Category: Israeli-Palestinian Conflict

In depth coverage and daily reports from inside the occupied territories.

Bob Dylan’s embrace of Israel’s war crimes

Controversially, musical genius Bob Dylan received the Nobel Prize for literature last week.

Even some critics who acknowledged his musical brilliance have argued that awarding a musician was a step that too dramatically expanded the definition of literature. What few dispute is that his music inspired millions in the midst of the anti-war and civil rights movements.

But there is also a less pleasant, less known side to the artist, particularly his views on Israel, Meir Kahane and the Jewish Defense League.

In 1983, in The New York Times, Stephen Holden described Dylan’s album Infidels as “a disturbing artistic semirecovery by a rock legend who seemed in recent years to have lost his ability to engage the Zeitgeist.”

Israel Limits Palestinian Villages Water to “Two Hours a Week”

As the water shortage in Palestinian territory continues; new reports show the Palestinian people are getting less water than ever.

Israeli rationing of water is now essentially a summer tradition in Palestine but this year has been unprecedented. Currently, some territories in the West Bank are under such tight water rations that they have only been getting water “for one hour, twice a week.”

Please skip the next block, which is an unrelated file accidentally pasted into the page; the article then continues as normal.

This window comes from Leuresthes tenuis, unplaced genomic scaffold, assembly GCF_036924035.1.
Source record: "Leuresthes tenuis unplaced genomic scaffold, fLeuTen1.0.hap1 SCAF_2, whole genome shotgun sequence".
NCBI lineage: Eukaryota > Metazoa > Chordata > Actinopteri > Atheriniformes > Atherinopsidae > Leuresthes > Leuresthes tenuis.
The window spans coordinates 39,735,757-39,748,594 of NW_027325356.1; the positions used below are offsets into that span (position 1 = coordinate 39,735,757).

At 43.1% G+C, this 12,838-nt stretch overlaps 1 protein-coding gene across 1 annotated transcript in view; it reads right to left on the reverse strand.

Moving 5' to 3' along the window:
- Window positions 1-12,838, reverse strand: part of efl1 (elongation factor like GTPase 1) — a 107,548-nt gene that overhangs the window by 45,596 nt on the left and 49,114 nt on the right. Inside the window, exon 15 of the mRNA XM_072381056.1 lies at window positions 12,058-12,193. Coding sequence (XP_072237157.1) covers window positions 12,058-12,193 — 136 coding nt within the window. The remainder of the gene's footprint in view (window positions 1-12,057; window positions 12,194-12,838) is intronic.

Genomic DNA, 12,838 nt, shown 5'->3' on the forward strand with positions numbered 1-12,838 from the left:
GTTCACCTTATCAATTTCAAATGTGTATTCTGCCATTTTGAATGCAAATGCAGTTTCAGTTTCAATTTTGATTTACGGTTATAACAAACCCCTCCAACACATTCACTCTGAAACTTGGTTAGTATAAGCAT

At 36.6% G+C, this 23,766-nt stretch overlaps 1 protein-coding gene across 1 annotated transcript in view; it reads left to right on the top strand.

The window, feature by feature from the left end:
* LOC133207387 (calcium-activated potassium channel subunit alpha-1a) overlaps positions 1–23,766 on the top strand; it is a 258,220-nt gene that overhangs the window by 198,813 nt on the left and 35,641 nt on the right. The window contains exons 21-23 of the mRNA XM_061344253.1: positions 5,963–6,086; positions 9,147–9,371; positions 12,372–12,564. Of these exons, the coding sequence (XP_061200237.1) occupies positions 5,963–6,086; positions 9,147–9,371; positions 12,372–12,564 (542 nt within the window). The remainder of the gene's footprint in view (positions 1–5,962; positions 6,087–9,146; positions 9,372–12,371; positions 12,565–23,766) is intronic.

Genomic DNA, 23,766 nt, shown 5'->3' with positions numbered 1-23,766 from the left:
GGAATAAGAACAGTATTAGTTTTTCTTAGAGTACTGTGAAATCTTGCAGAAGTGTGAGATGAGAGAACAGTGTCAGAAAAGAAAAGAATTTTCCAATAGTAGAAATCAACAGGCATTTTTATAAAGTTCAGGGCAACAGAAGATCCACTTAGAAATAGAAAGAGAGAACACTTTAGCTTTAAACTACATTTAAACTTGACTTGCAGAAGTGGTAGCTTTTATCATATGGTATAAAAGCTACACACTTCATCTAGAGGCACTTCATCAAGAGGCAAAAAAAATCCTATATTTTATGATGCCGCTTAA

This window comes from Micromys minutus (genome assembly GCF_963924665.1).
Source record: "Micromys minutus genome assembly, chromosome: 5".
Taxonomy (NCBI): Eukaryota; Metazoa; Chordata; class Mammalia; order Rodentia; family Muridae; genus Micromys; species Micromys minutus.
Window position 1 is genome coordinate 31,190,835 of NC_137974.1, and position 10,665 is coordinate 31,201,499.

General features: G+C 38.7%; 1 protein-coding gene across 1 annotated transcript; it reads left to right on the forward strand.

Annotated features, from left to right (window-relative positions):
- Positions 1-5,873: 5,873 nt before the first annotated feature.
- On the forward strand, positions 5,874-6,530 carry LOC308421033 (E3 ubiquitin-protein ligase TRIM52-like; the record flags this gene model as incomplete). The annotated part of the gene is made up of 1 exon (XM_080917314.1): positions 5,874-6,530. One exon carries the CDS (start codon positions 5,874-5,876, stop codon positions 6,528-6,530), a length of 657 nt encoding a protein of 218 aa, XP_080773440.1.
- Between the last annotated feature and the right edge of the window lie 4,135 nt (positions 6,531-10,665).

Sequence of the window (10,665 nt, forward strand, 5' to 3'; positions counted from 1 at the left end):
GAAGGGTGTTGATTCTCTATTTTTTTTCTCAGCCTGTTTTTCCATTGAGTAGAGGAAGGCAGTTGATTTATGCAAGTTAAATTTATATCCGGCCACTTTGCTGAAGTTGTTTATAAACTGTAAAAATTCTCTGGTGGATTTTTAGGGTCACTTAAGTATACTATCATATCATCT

Israel keeps Bilal Kayed in ‘administrative detention’

After spending nearly 14 and a half years in an Israeli prison for his affiliation with the left-wing Popular Front for the Liberation of Palestine (PFLP), Bilal Kayed was due to be released on 13 June – but he wasn’t.

Instead, on that day, Bilal was told that he would be held in administrative detention, which amounts to imprisonment without charge or trial.

Kayed’s detention was to last six months, with the possibility of renewal for an indefinite period of time.

Two days later, on 15 June, he began a hunger strike in protest of his continued imprisonment.

The military court ruled that, based on secret evidence gathered about his activities before his initial arrest and his intentions upon release he continued to pose a threat to Israel’s security.

Israeli Occupation is Cutting Palestine’s GDP in Half. Will the World Care Now?

The UN released a report on Monday stating Palestinian territory could “easily produce” twice the GDP it’s currently producing if Israeli occupation were to end. Unsurprisingly, unemployment and poverty would drastically be reduced as well. Here’s a summary of the studies the UN and why they matter.

Natural Resources & Trade

Even in non-occupied territories, Palestinians do not have access to their own ground water supply and are restricted from digging wells. Israel confiscates a whopping 82% of the Palestinian water supply and Palestinians are forced to buy back their own water by importing it from Israel.

My First Day in Occupied Palestine

Today was my first full day as an ISM’er in Al-Khalil (Hebron).